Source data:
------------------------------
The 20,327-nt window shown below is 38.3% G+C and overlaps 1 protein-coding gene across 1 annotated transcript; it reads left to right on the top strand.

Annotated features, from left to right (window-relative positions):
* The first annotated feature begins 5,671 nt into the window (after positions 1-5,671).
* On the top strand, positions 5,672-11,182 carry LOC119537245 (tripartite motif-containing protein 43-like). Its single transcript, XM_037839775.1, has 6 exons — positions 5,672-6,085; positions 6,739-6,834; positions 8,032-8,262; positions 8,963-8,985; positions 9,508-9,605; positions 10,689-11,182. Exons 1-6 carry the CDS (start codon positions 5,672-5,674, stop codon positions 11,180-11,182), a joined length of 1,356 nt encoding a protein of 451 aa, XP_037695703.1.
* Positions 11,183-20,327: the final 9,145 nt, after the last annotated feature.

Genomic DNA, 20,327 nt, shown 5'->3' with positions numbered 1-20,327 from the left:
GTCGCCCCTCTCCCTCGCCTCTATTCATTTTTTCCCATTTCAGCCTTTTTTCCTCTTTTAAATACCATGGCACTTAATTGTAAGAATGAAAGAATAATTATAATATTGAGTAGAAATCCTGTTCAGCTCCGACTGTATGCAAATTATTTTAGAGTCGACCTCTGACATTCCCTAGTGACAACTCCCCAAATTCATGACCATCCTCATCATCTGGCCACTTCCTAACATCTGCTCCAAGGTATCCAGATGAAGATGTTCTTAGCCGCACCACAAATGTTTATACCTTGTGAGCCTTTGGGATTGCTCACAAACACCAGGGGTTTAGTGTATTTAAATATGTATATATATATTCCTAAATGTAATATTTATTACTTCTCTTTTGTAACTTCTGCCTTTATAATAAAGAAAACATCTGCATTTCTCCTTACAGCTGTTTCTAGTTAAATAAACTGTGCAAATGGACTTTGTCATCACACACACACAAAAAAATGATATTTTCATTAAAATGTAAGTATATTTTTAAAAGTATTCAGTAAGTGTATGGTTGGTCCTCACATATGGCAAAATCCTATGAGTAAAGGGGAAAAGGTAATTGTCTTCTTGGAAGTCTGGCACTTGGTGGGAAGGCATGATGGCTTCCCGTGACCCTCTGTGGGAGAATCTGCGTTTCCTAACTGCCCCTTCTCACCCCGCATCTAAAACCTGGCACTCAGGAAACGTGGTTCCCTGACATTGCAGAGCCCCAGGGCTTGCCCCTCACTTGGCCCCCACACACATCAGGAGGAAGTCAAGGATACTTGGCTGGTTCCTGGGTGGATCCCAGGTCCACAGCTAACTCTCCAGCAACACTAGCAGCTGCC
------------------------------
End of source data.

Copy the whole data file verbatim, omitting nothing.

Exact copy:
The 20,327-nt window shown below is 38.3% G+C and overlaps 1 protein-coding gene across 1 annotated transcript; it reads left to right on the top strand.

Annotated features, from left to right (window-relative positions):
* The first annotated feature begins 5,671 nt into the window (after positions 1-5,671).
* On the top strand, positions 5,672-11,182 carry LOC119537245 (tripartite motif-containing protein 43-like). Its single transcript, XM_037839775.1, has 6 exons — positions 5,672-6,085; positions 6,739-6,834; positions 8,032-8,262; positions 8,963-8,985; positions 9,508-9,605; positions 10,689-11,182. Exons 1-6 carry the CDS (start codon positions 5,672-5,674, stop codon positions 11,180-11,182), a joined length of 1,356 nt encoding a protein of 451 aa, XP_037695703.1.
* Positions 11,183-20,327: the final 9,145 nt, after the last annotated feature.

Genomic DNA, 20,327 nt, shown 5'->3' with positions numbered 1-20,327 from the left:
GTCGCCCCTCTCCCTCGCCTCTATTCATTTTTTCCCATTTCAGCCTTTTTTCCTCTTTTAAATACCATGGCACTTAATTGTAAGAATGAAAGAATAATTATAATATTGAGTAGAAATCCTGTTCAGCTCCGACTGTATGCAAATTATTTTAGAGTCGACCTCTGACATTCCCTAGTGACAACTCCCCAAATTCATGACCATCCTCATCATCTGGCCACTTCCTAACATCTGCTCCAAGGTATCCAGATGAAGATGTTCTTAGCCGCACCACAAATGTTTATACCTTGTGAGCCTTTGGGATTGCTCACAAACACCAGGGGTTTAGTGTATTTAAATATGTATATATATATTCCTAAATGTAATATTTATTACTTCTCTTTTGTAACTTCTGCCTTTATAATAAAGAAAACATCTGCATTTCTCCTTACAGCTGTTTCTAGTTAAATAAACTGTGCAAATGGACTTTGTCATCACACACACACAAAAAAATGATATTTTCATTAAAATGTAAGTATATTTTTAAAAGTATTCAGTAAGTGTATGGTTGGTCCTCACATATGGCAAAATCCTATGAGTAAAGGGGAAAAGGTAATTGTCTTCTTGGAAGTCTGGCACTTGGTGGGAAGGCATGATGGCTTCCCGTGACCCTCTGTGGGAGAATCTGCGTTTCCTAACTGCCCCTTCTCACCCCGCATCTAAAACCTGGCACTCAGGAAACGTGGTTCCCTGACATTGCAGAGCCCCAGGGCTTGCCCCTCACTTGGCCCCCACACACATCAGGAGGAAGTCAAGGATACTTGGCTGGTTCCTGGGTGGATCCCAGGTCCACAGCTAACTCTCCAGCAACACTAGCAGCTGCC